After I said I “love you” to JR, he launched into a speech about how he had been trying to figure out what it meant to love me. He had apparently approached the concept of love in a logical manner, then logically decided that he loved me. Even though I heard the phrase I wanted to hear, this was not so cool. The conversation was less than touching or inspirational. I have to say, at that moment, I didn’t believe that JR really did love me. It seemed to me that JR felt he had to say he loved me to keep me. This was highly reminiscent of the conversation where we decided we were boyfriend and girlfriend. Both events — becoming boyfriend/girlfriend and saying “I love you” seemed to be done grudgingly on JR’s part.

Christmas came and went and my unemployment continued. This started to bother me. I’d been looking for jobs and hadn’t found one. I had rationalized this by assuming that no one was going to hire before Christmas. However, the holidays were over and I still had no job. This started to eat at me. I worried about money and the future. I became despondent. My confidence waned.

You would think that during this time, having a boyfriend who loved you would be of help. To a point, it was. I saw JR most days. He took over the financial aspect of the time we spent together. This allowed us to still go do the fun things we liked to do. What was lacking though, was any sort of real emotional support. When I would get upset, he would hug me while I cried, but he never provided any helpful, supportive words. Not once did a statement like, “It’ll be okay, I love you and I believe in you,” come out of his mouth. He didn’t seem to care that I was fading away, he just let me fade into sadness.

At some point during this period, I got highly frustrated with JR. My friends were constantly telling me that I was great and everything would turn out fine, but JR never made those statements. I told him a few times that this is what I needed, but he just wouldn’t say anything nice to me. He wouldn’t even say “I love you” except for in response to me.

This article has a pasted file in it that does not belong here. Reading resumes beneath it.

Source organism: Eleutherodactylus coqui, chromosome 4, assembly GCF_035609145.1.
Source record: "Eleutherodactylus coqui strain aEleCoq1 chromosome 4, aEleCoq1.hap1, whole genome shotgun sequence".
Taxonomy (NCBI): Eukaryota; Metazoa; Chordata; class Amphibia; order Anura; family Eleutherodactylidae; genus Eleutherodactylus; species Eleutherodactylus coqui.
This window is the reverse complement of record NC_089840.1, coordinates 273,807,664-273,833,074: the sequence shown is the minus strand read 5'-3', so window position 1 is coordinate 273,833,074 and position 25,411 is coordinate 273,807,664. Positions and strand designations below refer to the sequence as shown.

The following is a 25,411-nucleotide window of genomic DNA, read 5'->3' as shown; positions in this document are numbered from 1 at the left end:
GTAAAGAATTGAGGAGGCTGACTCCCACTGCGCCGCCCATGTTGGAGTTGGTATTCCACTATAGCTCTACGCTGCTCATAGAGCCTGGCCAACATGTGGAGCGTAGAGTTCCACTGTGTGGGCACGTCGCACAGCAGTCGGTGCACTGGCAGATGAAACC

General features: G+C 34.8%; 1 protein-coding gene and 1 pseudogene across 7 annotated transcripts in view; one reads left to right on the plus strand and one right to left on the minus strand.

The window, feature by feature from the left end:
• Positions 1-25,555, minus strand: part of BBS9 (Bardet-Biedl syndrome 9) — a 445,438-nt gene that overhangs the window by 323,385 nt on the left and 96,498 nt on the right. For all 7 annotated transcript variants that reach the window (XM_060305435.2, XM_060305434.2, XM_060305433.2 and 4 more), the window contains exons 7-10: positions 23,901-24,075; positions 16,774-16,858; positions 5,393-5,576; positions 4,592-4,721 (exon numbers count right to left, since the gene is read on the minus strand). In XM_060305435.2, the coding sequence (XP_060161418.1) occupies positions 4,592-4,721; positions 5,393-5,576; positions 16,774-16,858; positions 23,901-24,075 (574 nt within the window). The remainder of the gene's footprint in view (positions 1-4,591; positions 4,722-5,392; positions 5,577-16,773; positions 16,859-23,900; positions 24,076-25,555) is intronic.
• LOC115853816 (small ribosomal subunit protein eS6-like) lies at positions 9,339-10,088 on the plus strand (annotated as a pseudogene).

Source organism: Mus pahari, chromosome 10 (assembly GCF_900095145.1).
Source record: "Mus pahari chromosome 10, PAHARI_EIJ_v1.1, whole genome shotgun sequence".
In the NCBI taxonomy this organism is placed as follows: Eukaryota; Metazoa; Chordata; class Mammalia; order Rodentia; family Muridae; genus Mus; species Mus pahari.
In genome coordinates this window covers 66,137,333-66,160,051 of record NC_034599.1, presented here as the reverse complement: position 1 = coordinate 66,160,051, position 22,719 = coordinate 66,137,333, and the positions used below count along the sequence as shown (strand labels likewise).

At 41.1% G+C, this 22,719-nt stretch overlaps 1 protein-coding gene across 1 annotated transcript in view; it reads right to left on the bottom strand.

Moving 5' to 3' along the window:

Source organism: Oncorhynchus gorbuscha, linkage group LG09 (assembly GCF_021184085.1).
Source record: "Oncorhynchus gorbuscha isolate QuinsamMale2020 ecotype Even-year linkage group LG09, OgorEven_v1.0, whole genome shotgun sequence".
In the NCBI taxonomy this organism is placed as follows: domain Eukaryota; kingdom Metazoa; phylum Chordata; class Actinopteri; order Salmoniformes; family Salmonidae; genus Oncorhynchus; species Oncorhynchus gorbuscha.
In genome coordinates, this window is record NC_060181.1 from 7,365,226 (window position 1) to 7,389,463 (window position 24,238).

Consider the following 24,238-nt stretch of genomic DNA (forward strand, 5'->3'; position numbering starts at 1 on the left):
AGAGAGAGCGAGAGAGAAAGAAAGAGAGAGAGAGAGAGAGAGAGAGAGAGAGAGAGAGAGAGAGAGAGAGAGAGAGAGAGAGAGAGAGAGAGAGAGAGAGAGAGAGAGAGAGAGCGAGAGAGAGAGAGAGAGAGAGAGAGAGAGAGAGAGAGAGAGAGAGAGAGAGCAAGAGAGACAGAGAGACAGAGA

I knew that JR wasn’t giving me what I wanted or needed, but was beaten down from my continued unemployment. At the time, I didn’t think I had the stamina to deal with a breakup. I also still had hope that he would come around.

After six months of interviewing, I finally got a job. It wasn’t one that I was sure was right for me, but I was desperate. The schedule was a bit unusual and I sought affirmation from JR that this would be okay for our relationship. I didn’t get it and was again left feeling dissatisfied.

Working again made me feel a little better about myself and my confidence slowly began to return. During this time though, JR became more and more distant. One Sunday morning, I reached the end of my patience with JR. I told him that I needed more from him and wanted to know if he saw me in his future. I wasn’t asking if we were getting married, I simply wanted to know if I when he thought about the future, he saw me there.

JR thought about this question for a couple days. His answer was no. He said that when he thought about his future, he didn’t think I had to be there. He said that we needed to move forward or move on. JR wanted to move on.

Writing this all now, I see that anything I ever wanted to know about the relationship was right in front of me. It wasn’t all as bad as this essay makes it seem, but clearly, JR was not the man for me. He didn’t properly support me, was never completely sure about his feelings for me, and seemed to be overall dead inside. He was never happy, sad, or excited — he just was.

In this breakup situation, I would oddly have liked to be more like JR. He has logical answers to emotional questions. Logically, all the facts were in front of me and I needed to move on. Although I knew this, it was extremely difficult to deal with the loss of our relationship. As much as I wanted to, I couldn’t beat down my grief with logic.

Breakups: Emotion Vs. Logic


Stacey Goldstein

APA Reference
Goldstein, S. (2018). Breakups: Emotion Vs. Logic. Psych Central. Retrieved on September 14, 2019, from https://psychcentral.com/lib/breakups-emotion-vs-logic/
Scientifically Reviewed
Last updated: 8 Oct 2018
Last reviewed: By a member of our scientific advisory board on 8 Oct 2018
Published on Psych Central.com. All rights reserved.